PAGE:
Chocolate and cocoa are among the high potassium foods. They have greater than the 3 to 1 ratio of potassium to sodium recommended by the Institute of Medicine. Although you should limit how much chocolate and some types of cocoa you eat because of the saturated fat content and high caloric density, they do not need to be avoided and can be indulged in on occasion. Some cocoa does not have this problem, and they both have quite a few admirable qualities.
The ratios in the table show that cocoa, especially the Dutched cocoa, has a huge amount of potassium and very little sodium. Cocoa and chocolate also are loaded with antioxidants. The only downside is the saturated fat content and the caloric density. Of the total fat, more than half comes from saturated fat, sometimes up to 2/3. Chocolate's caloric density is very high with lots of calories in a very small volume. Just one square of unsweetened baking chocolate has over 500 calories. Those with more fat have a higher caloric density.
The cocoas come in two varieties, natural (more prominent in the United States) and Dutched (more prominent in Europe). Dutched is treated with alkali and thus has more potassium present from the alkali. It should be treated differently in cooking, but is preferable since the natural cocoa needs baking soda for baking, and that adds sodium to the baked good, usually resulting in much more sodium than potassium and thus destroying the bone density and cardiovascular advantages of cocoa.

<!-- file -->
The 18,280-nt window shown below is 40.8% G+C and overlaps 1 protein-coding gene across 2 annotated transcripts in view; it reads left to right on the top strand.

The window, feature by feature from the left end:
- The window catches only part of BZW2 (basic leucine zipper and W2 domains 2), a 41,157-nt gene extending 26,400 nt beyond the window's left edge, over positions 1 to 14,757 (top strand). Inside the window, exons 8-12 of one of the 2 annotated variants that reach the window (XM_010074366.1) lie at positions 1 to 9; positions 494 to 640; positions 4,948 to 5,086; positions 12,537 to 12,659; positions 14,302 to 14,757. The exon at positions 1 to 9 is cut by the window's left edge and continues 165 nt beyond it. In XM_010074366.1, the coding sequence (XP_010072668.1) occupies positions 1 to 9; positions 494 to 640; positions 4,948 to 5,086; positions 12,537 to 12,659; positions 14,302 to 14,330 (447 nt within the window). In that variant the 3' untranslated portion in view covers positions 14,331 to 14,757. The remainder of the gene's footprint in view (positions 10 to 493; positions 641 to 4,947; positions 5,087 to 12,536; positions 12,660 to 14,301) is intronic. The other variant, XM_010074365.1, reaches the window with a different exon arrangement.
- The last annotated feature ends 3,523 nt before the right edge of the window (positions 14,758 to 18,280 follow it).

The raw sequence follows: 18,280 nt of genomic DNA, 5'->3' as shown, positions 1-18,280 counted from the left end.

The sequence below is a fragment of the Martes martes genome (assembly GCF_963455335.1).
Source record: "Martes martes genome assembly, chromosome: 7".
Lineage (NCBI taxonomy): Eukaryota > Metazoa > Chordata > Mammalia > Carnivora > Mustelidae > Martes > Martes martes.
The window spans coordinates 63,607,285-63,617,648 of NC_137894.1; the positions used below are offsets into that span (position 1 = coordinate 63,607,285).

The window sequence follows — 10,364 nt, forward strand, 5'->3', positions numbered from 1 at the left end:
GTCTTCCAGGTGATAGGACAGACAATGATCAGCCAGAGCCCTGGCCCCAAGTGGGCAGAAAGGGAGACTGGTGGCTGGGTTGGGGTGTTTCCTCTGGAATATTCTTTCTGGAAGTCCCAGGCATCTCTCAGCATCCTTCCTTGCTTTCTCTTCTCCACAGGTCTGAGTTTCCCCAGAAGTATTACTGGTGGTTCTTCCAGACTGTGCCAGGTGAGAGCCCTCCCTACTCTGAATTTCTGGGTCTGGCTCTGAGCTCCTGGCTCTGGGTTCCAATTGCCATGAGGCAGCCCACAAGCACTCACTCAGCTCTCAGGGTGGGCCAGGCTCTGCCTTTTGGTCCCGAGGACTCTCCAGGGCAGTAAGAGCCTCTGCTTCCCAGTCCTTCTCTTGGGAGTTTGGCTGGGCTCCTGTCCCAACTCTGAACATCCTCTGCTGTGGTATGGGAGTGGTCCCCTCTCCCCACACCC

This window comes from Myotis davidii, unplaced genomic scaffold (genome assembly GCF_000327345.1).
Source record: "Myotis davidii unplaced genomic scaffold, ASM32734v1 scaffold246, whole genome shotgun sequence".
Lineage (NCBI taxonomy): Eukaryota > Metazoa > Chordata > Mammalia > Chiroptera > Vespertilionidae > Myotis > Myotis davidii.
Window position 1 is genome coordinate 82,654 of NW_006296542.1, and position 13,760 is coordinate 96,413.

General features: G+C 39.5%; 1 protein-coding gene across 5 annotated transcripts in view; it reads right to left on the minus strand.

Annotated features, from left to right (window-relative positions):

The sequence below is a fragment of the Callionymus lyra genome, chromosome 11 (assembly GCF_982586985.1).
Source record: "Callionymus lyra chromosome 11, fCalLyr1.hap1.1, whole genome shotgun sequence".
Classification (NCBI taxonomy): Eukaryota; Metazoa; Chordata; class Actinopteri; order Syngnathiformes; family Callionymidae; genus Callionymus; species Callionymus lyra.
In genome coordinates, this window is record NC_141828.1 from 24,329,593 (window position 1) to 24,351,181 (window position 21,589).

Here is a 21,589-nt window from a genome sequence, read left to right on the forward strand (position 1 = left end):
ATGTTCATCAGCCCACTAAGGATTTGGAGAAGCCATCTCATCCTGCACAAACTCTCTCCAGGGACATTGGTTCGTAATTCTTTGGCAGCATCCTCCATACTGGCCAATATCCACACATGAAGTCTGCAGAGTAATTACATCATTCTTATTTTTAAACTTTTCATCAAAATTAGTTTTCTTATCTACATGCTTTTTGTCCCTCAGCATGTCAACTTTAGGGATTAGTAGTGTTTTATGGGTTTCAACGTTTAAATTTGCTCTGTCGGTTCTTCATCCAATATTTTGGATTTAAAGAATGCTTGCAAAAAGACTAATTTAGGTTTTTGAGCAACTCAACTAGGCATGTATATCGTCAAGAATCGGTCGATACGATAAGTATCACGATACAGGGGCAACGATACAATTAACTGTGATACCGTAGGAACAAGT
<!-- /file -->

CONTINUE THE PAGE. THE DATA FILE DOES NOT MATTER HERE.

The breakfast cocoa in the table can be confusing. There are two different kinds. In the table, breakfast cocoa is the type defined by the FDA, not the type that some people have written about as a way to have cocoa in the morning for breakfast by adding milk and sugar. The FDA defines breakfast cocoa as cocoa having more than 22% cocoa fat.
The chocolates and more details about cocoa we'll discuss in the next post. They are a fascinating food that can be a positive addition to your health or a negative one, with only slight variations. The sugar content of cocoa and unsweetened baking chocolate is minimal. The dark chocolate cacao solution and Mexican baking chocolate are loaded with sugar.
The weights for the potassium and sodium are milligrams. The potassium and sodium values given are for 100 grams of food.
As usual, K is potassium, and Na is sodium.
Except for the potassium to sodium ratio (which we calculated), the source of data is: USDA National Nutrient Database Standard Reference – Release 22.
|BAKING CHOC, MEXICAN, SQUARES||397||3||132.3|
|BAKING CHOC, UNSWTND, LIQ||1166||12||97.2|
|BAKING CHOC, UNSWTND, SQUARES||830||24||34.6|
|CHOCOLATE, DK, 45- 59% CACAO SOL||559||24||23.3|
|CHOCOLATE, DK, 60-69% CACAO SOL||567||10||56.7|
|CHOCOLATE, DK, 70-85% CACAO SOL||715||20||35.8|
|COCOA, DRY PDR, HI-FAT OR BRKFST, PLN||1574||20||78.7|
|COCOA, DRY PDR, HI-FAT OR BRKFST, PROC
|COCOA, DRY PDR, UNSWTND||1524||21||72.6|
|COCOA, DRY PDR, UNSWTND, PROC W/ALKALI, DUTCHED||2509||19||132.1|